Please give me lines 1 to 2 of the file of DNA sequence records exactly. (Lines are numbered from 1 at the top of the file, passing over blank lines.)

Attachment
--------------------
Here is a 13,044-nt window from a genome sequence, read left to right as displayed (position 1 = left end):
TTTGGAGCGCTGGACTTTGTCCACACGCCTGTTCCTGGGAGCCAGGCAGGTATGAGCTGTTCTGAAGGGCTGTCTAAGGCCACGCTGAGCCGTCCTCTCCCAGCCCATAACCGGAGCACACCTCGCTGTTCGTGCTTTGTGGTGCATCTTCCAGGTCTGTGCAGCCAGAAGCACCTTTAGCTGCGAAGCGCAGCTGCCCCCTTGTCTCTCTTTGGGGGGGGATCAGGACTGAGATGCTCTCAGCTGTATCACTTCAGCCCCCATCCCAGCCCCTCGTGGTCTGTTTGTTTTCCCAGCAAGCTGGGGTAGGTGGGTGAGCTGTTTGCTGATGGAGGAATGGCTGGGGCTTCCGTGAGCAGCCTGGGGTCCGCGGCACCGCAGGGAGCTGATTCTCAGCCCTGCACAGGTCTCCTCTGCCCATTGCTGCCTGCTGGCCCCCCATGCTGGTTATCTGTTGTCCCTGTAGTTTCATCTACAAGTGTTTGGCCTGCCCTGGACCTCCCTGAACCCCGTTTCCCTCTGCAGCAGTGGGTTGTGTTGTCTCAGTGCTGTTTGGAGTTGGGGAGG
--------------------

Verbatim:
Here is a 13,044-nt window from a genome sequence, read left to right as displayed (position 1 = left end):
TTTGGAGCGCTGGACTTTGTCCACACGCCTGTTCCTGGGAGCCAGGCAGGTATGAGCTGTTCTGAAGGGCTGTCTAAGGCCACGCTGAGCCGTCCTCTCCCAGCCCATAACCGGAGCACACCTCGCTGTTCGTGCTTTGTGGTGCATCTTCCAGGTCTGTGCAGCCAGAAGCACCTTTAGCTGCGAAGCGCAGCTGCCCCCTTGTCTCTCTTTGGGGGGGGATCAGGACTGAGATGCTCTCAGCTGTATCACTTCAGCCCCCATCCCAGCCCCTCGTGGTCTGTTTGTTTTCCCAGCAAGCTGGGGTAGGTGGGTGAGCTGTTTGCTGATGGAGGAATGGCTGGGGCTTCCGTGAGCAGCCTGGGGTCCGCGGCACCGCAGGGAGCTGATTCTCAGCCCTGCACAGGTCTCCTCTGCCCATTGCTGCCTGCTGGCCCCCCATGCTGGTTATCTGTTGTCCCTGTAGTTTCATCTACAAGTGTTTGGCCTGCCCTGGACCTCCCTGAACCCCGTTTCCCTCTGCAGCAGTGGGTTGTGTTGTCTCAGTGCTGTTTGGAGTTGGGGAGG